Whether it was Annandale Village’s choir getting everyone on their feet or Aurora Theatre’s dazzling rendition of “Dancing Queen” from Mamma Mia ending the evening, our 2018 Good2Give Celebration was full of memorable moments. Two of the biggest surprises of the evening were the $50,000 giveaway to five nonprofits (double the amount from last year) and a surprise tribute to Karen Fine Saltiel, executive vice president of Human Resources at Primerica. Saltiel, one of Gwinnett’s most passionate and committed business and community leaders, was presented with Primerica’s Heart of the Community Award. As chair and president of the Primerica Foundation, Saltiel has overseen the awarding of more than $6 million to nonprofits.
“Karen is all heart when it comes back to giving back to her community,” said Randy Redner, president and CEO of the Community Foundation. “All of us have benefitted from her caring, compassion and leadership. As she retires at the end of this year we wanted to honor her selfless work and generosity to our community. We thought starting the Good2Give Celebration with a tribute to her was fitting.”
During the evening, the Community Foundation highlighted five areas where nonprofits are making a big impact: community, human services, arts, health care and education.
“The Good2Give Celebration is all about celebrating how much good we do when we work together. Each year we choose five different nonprofits and highlight the incredible impact they are having in our community,” Redner said. “We also celebrate the donors, volunteers and community who help make their work possible. It really is all about ‘Connecting people who care with causes that matter’.”
Redner, the evening’s emcee, also talked about the challenges we face as a community in each of these areas.
“I wanted our audience to understand the depth of some of these issues, like the 15,000 children in Georgia’s foster care system, the 61 percent of our Metro-Atlanta third graders who aren’t reading on level and United Way’s new Child Well-being Index. The Index gives metro Atlanta a failing score of 58.9 percent,” Redner said. “These stats, and others, are part of the reason why the work our nonprofits are doing is so important and why we need to support and celebrate them.”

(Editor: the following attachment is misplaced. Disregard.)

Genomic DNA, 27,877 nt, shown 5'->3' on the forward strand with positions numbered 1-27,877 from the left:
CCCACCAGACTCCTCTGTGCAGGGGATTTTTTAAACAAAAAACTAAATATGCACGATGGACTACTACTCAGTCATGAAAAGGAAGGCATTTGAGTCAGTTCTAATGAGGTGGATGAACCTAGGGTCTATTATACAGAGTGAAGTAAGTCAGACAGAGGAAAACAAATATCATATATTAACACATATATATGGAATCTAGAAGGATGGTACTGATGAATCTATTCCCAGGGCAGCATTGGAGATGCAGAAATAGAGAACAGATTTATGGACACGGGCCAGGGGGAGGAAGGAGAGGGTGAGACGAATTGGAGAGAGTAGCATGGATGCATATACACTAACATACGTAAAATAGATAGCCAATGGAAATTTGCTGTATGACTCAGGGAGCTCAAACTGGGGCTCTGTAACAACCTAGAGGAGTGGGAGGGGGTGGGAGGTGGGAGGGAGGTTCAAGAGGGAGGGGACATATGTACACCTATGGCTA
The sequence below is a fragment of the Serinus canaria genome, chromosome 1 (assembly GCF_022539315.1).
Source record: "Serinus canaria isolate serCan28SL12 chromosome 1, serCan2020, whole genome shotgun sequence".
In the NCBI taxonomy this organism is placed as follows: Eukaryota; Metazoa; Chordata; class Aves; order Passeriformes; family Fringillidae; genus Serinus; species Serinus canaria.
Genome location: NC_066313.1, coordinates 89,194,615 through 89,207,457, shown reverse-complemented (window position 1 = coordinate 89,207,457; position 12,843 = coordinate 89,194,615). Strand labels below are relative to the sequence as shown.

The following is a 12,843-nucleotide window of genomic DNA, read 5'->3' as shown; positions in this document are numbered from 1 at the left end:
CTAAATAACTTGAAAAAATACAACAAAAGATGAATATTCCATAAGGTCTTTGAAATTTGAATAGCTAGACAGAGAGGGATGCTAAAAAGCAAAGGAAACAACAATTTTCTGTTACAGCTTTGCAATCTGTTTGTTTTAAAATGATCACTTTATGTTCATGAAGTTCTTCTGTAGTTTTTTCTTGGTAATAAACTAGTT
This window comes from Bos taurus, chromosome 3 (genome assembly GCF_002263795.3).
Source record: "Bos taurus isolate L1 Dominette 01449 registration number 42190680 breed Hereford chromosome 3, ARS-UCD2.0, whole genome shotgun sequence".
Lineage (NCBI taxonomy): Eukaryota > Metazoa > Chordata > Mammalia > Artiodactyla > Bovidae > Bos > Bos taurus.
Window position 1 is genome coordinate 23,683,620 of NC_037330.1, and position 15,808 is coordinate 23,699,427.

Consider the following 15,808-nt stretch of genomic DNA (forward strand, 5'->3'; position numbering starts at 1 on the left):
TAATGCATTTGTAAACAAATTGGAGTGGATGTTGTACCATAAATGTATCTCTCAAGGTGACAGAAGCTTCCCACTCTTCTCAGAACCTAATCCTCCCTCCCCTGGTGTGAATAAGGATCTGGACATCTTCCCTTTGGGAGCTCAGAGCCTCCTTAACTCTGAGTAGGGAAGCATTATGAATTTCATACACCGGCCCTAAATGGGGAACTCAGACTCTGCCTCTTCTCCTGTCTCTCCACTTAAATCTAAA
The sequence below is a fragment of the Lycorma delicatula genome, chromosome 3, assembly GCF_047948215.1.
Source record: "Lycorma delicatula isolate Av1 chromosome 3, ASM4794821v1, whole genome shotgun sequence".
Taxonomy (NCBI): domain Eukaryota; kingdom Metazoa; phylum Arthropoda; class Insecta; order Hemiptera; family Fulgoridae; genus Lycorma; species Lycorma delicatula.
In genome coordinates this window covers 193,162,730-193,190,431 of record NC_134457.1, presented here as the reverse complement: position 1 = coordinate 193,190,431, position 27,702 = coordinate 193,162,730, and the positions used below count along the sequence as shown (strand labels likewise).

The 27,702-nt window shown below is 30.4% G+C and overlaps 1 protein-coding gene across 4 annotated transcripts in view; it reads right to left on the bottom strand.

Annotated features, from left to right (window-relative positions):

For the Community segment, the celebration featured Annandale Village, a nonprofit located in Suwanee dedicated serving adults with intellectual disabilities and traumatic brain injuries. Guests heard the inspiring story of traumatic brain injury survivor Chad Watson and were treated to an on-stage interview with him, his dad George and Annandale’s CEO Adam Pomeranz.
During the human services portion, Eagle Ranch’s founder Eddie Staub told about the ranch, which helps children in crisis and their families. He shared the story of one of the ranch’s graduates, Cory Faubion, who also briefly shared the stage.
Anthony Rodriguez, founder and artistic director of Aurora Theatre, took the stage during the arts segment. He shared about Aurora’s expansion, the wide-ranging impact Aurora has had on our area, and then introduced Juan Carlos Unzueta and Kristin Markiton, who stole the show with their performance of “A Million Dreams” from The Greatest Showman.
Then it was on to healthcare, where the audience got a glimpse of a day at Norcross’s Good Samaritan Health Clinic, which provides primary care for children and adults, full-time charitable dental care and workforce development. Executive Director Greg Lang told more of the clinic’s story and had three of their medical students share thank you letters from patients. He also shared exciting news for the clinic.
“In order to better serve the uninsured population of the North Gwinnett area, Good Samaritan Health Center of Gwinnett and North Gwinnett Co-op, led by Executive Director Kim Phillips, have agreed to partner to provide limited healthcare care services to the clientele of the Co-op within its expanded facility, slated to open in the summer of 2019,” Greg Lang said. “The Good Samaritan ‘mini clinic’ will provide low-cost primary care services to uninsured people referred by the Co-op.”
To end the evening, the education segment featured the Path Project, which exists to empower children growing up in mobile home communities to find their path to high school graduation and God’s plan for their future. The audience heard the story of Alondra Cruz, a graduated student, and then heard from founders Jim and Melinda Hollandsworth.
One of the highlights of the night was the $50,000 giveaway (an increase from last year’s $25,000 giveaway). Between each segment, Univision’s Mariela Romero (a Community Foundation board member), took over the floor and gave away $10,000 each to five nonprofits: the Home of Hope at Gwinnett Children’s Shelter, Street Wise, Hudgens Center for Art and Learning, Auditory Verbal Center and Meadowcreek High School.
At the end, Aurora surprised everyone with the showstopping number “Dancing Queen”, performed Kristin Markiton, Terry Henry and Marcie Millard, and guests also received cake pops from another nonprofit, Special Kneads and Treats.
“We’re very grateful to our presenting sponsor Green Financial Resources, our 43 other amazing sponsors and everyone who purchased a table or tickets,” Redner said. “Every year, I’m so proud and grateful to see how our community comes together to celebrate all the good we do together. We can’t wait for next year!”